Family Road Trip to Mount St. Helens Volcanic National Monument

Valley filled from St. Helens Lahar.

Valley filled from St. Helens Lahar.

We decided to pack up the family and take a road trip and combine in with it a picnic. We picked Mount St Helens Volcanic National Monument which is located in Southern Washington, about 50 miles north of Portland and for those in the Seattle area its about 120 miles south.

Giant animated map of eruption.

One of Many Exhibits At Johnston Observatory

We have many national parks and monuments along the west coast that every family needs to at some time visit them all. So we are starting with one that is literally down the road. It’s visible from the city on a nice day and anyone living here knowing its volcanic history, makes it something that always keeps peoples aware of it.

We started in the morning and drove up through the Castle rock exit off of I-5. There are 2 other ways to view the mountain, which is from the north and southwest. Our final destination was Johnston Point which has an observatory that looks directly into the heart of this sleeping giant. It is a popular place for tourists and has a history center which is great to educate any visitor. It does cost $8 per adult (15 and above) but does include parking. “Do your part, support a park.”

Along the way you pass the valleys that were at one point filled from the lahar, making up of slurry of ash, mud, water, and debris. The ash is easily visible throughout the drive up with areas carved out by waters exposing the trees buried.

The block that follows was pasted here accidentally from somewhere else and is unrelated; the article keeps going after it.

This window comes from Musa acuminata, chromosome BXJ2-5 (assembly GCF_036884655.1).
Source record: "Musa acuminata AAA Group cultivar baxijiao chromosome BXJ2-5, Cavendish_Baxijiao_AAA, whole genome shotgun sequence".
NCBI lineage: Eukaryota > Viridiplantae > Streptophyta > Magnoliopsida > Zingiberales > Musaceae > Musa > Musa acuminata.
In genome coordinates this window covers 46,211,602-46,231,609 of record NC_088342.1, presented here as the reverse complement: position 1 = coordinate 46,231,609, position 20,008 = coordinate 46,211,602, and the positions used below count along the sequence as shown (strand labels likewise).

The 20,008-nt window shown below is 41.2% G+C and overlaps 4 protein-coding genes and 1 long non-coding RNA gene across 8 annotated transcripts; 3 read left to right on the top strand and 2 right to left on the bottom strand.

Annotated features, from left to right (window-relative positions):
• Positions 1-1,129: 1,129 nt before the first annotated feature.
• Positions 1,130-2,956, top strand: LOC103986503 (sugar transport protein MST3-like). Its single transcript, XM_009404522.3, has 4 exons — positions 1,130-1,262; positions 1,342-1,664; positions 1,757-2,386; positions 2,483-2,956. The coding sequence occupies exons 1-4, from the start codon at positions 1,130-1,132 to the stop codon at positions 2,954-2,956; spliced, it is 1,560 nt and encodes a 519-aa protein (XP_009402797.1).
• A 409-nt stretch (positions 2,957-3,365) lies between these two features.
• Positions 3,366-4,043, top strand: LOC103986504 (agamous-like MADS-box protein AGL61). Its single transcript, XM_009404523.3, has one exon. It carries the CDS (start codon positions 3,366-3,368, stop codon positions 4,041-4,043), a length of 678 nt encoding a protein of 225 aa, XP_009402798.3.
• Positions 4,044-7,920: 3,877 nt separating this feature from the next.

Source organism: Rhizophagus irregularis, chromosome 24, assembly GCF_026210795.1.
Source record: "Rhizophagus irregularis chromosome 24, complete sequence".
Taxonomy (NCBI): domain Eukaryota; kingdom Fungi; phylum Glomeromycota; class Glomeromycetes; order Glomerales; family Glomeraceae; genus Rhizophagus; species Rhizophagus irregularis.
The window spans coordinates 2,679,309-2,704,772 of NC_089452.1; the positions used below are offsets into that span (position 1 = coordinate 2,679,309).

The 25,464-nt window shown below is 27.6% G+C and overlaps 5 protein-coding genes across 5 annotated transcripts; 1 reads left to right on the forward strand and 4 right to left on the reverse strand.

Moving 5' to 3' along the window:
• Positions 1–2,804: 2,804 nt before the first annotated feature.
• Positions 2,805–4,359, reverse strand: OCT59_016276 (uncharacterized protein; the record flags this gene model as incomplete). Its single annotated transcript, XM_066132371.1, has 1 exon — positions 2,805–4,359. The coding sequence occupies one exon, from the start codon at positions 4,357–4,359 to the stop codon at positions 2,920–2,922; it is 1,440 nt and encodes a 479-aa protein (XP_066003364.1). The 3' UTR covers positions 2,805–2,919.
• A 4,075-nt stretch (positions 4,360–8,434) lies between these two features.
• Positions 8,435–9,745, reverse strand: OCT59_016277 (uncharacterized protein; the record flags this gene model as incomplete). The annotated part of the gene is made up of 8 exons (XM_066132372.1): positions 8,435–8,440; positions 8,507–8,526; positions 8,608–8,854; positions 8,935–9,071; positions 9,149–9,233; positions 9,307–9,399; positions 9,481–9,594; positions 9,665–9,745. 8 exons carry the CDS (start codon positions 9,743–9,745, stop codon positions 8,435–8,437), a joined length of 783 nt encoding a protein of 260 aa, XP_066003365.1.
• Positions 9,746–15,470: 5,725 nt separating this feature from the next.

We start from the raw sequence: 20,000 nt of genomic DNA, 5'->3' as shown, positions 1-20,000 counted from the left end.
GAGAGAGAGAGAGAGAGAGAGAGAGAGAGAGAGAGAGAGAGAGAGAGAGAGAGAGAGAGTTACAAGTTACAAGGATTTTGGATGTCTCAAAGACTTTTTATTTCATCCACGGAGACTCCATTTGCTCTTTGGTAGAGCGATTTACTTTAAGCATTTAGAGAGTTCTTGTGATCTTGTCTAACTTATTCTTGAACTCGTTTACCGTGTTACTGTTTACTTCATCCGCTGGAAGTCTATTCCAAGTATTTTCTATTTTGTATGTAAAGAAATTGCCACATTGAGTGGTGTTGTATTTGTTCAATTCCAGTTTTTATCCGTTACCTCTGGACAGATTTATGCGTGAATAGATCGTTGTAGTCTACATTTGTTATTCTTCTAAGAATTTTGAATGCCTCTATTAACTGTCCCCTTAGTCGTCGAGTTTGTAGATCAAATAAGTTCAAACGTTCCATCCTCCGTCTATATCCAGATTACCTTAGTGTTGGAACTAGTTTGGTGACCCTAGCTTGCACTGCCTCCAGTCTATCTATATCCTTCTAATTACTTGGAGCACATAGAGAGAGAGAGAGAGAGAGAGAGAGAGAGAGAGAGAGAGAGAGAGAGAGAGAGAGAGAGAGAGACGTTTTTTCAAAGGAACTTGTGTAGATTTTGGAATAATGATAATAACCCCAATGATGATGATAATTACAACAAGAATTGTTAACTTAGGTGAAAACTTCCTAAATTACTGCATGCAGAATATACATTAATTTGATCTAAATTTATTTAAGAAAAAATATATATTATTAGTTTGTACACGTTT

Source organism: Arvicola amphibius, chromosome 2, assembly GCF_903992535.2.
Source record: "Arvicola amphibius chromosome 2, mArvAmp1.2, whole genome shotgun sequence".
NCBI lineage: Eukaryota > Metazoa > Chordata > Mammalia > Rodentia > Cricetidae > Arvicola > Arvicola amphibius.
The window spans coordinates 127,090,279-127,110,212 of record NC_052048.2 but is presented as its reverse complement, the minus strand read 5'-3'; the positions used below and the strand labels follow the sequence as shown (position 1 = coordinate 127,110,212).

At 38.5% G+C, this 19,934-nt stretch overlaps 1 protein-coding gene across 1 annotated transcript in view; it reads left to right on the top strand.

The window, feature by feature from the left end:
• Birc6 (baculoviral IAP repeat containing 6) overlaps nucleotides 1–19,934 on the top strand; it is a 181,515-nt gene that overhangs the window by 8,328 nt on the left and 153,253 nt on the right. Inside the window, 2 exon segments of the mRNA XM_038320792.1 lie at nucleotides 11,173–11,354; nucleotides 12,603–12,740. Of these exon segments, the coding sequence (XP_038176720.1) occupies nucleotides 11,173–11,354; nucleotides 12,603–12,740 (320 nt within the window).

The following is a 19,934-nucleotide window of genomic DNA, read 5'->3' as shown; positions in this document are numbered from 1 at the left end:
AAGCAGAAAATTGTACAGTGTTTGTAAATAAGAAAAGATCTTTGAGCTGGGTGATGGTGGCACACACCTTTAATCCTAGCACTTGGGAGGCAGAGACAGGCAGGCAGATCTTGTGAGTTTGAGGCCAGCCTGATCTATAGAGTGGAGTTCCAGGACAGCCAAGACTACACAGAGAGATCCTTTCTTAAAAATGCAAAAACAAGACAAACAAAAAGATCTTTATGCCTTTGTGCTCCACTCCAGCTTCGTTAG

Us in front of a sleeping giant

Family picture @ St. Helens.

As you make your way up you pass Coldwater Lake which is a great place to plan that family picnic.

We decided to continue to Johnston Point, and come back for lunch. Here is what looking into the volcano was like in 2004.

As good as we could see for the day.

As good as we could see for the day.

We got to the highest point you can get to at the point and the view was spectacular. There are many oaths, but many are covered by snow now. Great time to revisit will be at end of summer.

Kaila & Kristin

Kaila & Mommy

They loved the view.

It was a little cloudy, but we were able to get some great views into the crater. We then headed back down to Coldwater Lake for lunch.

There are a great number of trails and a nice paved walk around the area, which views onto the naturally damned up lake by the hummocks. If you have any knowledge of glaciers, it is easy to see how these great u-shaped valleys were created as huge glaciers carved them out, but that is another story.

We decided to have a tailgate picnic from the 2010 Chevrolet Equinox and then made our way around the paved trail.

We found some pumice rocks and found a tree that had been freshly taken down by a beaver.

Beaver’s at work?

We decided to make our way up to Johnston Point one more time before we left and caught a great view.

It was a great trip and we all had fun. We lucked out above 4,000 ft with clear skies which is all I could have asked for. It was fun to show Kaila the beauty of nature and to see her enjoy the breathtaking views.

It is important that we show our kids things that cannot be replicated by any man, things that have shaped the physical world we live upon.

I think the best way to do this is by scenic trips.

What are some great places you have visited with your friends and loved ones?

Beautiful valley leading towards Mt. St. Helens

Beautiful valley leading towards Mt. St. Helens

Like toothpicks.

Water carving its path.

Water carving its path through volcanic ash.

Coldwater Lake.

U-Shaped valley indicator of a past glacier.

Baby blowing flower

The joys of nature

Washington’s Grand Canyon

Comments

  1. Jackie P says

    wow this looks like a lot of fun! I recently read another blog about Mt. St. Helens that also had some great information. Between both blogs, I think you’ve convinced my to take the family there :)